Joe Girardi told Tyler Kepner of the New York Times that he's already plotted the Yankees starting rotation through all 162 games of the regular season. That set the wheels of Kepner's mind in motion.
The first game at the new Yankee Stadium is the Yankees’ 10th game of the season – the end of the second time through the rotation. If Chamberlain is not going to be skipped, does that mean he starts the home opener?
“I don’t really want to give up that, because a lot of things could happen in spring training that could change that,” Girardi said. “I can’t give that to you yet.”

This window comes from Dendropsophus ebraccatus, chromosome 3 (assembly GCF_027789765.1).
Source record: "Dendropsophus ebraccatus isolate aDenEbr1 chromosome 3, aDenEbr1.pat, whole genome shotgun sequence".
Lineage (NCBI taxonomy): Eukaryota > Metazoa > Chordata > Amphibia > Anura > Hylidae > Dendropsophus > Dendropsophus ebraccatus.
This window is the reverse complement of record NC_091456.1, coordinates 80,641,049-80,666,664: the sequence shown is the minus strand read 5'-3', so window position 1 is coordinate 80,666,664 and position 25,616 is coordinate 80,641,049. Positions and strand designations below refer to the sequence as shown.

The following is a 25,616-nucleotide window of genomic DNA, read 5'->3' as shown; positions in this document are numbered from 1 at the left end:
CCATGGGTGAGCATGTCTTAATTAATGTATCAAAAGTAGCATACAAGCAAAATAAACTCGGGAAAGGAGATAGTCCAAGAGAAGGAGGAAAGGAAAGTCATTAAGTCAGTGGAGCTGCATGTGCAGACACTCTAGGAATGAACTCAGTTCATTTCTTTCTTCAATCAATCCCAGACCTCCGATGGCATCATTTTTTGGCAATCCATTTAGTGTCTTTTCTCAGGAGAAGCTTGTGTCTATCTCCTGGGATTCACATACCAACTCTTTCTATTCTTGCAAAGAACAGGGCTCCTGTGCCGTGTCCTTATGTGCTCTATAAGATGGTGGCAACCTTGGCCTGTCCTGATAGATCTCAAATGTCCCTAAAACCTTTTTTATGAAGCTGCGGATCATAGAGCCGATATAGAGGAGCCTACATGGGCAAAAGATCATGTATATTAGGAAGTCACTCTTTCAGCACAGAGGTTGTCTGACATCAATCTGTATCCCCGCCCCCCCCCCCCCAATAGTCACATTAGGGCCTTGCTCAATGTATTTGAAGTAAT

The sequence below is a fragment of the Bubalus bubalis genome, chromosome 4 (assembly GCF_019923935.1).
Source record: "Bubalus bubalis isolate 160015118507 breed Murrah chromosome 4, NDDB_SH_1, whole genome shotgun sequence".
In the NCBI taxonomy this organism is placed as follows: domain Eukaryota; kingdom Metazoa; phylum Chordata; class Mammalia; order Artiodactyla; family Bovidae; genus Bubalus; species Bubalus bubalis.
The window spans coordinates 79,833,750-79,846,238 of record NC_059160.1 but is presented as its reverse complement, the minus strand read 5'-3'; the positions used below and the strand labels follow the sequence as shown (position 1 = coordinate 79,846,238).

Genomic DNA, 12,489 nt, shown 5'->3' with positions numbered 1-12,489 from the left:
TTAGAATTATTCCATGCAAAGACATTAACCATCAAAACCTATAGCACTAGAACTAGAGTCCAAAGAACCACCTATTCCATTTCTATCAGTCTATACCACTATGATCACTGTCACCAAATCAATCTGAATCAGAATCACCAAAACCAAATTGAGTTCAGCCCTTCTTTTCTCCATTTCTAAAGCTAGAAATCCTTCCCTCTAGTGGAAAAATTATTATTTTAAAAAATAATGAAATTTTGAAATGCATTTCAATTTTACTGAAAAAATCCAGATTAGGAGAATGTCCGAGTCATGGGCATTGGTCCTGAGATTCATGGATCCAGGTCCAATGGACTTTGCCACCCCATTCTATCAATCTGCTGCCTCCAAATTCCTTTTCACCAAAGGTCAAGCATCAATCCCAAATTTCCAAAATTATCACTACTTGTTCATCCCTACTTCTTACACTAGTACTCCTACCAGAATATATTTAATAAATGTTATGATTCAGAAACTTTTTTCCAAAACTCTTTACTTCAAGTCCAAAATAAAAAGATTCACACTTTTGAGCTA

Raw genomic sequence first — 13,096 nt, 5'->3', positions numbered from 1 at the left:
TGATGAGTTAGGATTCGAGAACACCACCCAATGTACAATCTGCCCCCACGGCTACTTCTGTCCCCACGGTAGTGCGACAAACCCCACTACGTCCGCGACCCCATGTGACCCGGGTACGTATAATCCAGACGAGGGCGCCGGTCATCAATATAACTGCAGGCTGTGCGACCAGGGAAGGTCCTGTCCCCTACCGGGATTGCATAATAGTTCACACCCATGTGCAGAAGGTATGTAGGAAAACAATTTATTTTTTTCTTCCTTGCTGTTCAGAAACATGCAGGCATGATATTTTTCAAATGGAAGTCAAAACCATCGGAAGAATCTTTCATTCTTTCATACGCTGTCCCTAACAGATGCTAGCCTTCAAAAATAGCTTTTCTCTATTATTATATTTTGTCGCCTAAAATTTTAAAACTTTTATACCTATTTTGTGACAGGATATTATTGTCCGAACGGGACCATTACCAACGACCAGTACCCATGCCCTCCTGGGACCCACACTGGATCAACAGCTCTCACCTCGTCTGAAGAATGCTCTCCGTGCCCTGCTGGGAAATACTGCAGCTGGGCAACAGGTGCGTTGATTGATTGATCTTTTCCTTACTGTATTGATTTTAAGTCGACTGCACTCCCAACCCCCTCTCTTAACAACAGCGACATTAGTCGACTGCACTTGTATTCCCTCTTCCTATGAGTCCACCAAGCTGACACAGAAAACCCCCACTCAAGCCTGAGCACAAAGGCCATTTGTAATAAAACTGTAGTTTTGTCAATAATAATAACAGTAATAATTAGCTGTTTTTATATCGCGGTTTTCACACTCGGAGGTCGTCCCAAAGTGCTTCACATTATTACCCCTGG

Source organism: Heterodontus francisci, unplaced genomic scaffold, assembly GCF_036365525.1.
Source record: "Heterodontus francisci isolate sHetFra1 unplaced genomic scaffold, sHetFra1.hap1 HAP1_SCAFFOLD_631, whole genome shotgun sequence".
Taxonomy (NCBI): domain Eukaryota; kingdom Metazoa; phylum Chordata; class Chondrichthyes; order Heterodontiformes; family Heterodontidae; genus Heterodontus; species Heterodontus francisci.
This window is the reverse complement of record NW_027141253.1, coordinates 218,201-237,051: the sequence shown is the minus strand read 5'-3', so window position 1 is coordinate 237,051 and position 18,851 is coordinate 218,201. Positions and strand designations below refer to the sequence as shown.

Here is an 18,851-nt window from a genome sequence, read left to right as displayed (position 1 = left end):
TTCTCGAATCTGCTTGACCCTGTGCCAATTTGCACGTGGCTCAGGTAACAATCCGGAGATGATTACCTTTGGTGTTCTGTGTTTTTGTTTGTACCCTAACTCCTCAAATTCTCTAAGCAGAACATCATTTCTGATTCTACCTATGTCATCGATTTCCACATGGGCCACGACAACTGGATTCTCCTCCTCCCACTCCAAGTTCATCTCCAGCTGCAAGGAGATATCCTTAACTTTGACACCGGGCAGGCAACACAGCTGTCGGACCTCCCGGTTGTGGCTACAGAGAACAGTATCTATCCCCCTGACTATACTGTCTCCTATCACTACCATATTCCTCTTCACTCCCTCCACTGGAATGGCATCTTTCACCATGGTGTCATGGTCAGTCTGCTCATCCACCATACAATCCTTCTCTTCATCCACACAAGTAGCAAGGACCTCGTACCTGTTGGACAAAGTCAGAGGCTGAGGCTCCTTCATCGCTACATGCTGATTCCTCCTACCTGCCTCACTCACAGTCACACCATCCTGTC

If that's the plan, it's a great idea by Girardi. Giving Chamberlain the ball works on a couple of different fronts. For one, it might finally shut the chorus of voices who think that the best young arm on the team should be throwing 60 innings. More importantly, though, it puts a guy who has only been a Yankee front and center on one of the biggest days in franchise history. If Chamberlain's career works out, that will become a classic moment, something the Yankees are fond of exploiting, and it cements the new stadium as the home for a new generation of Yankees.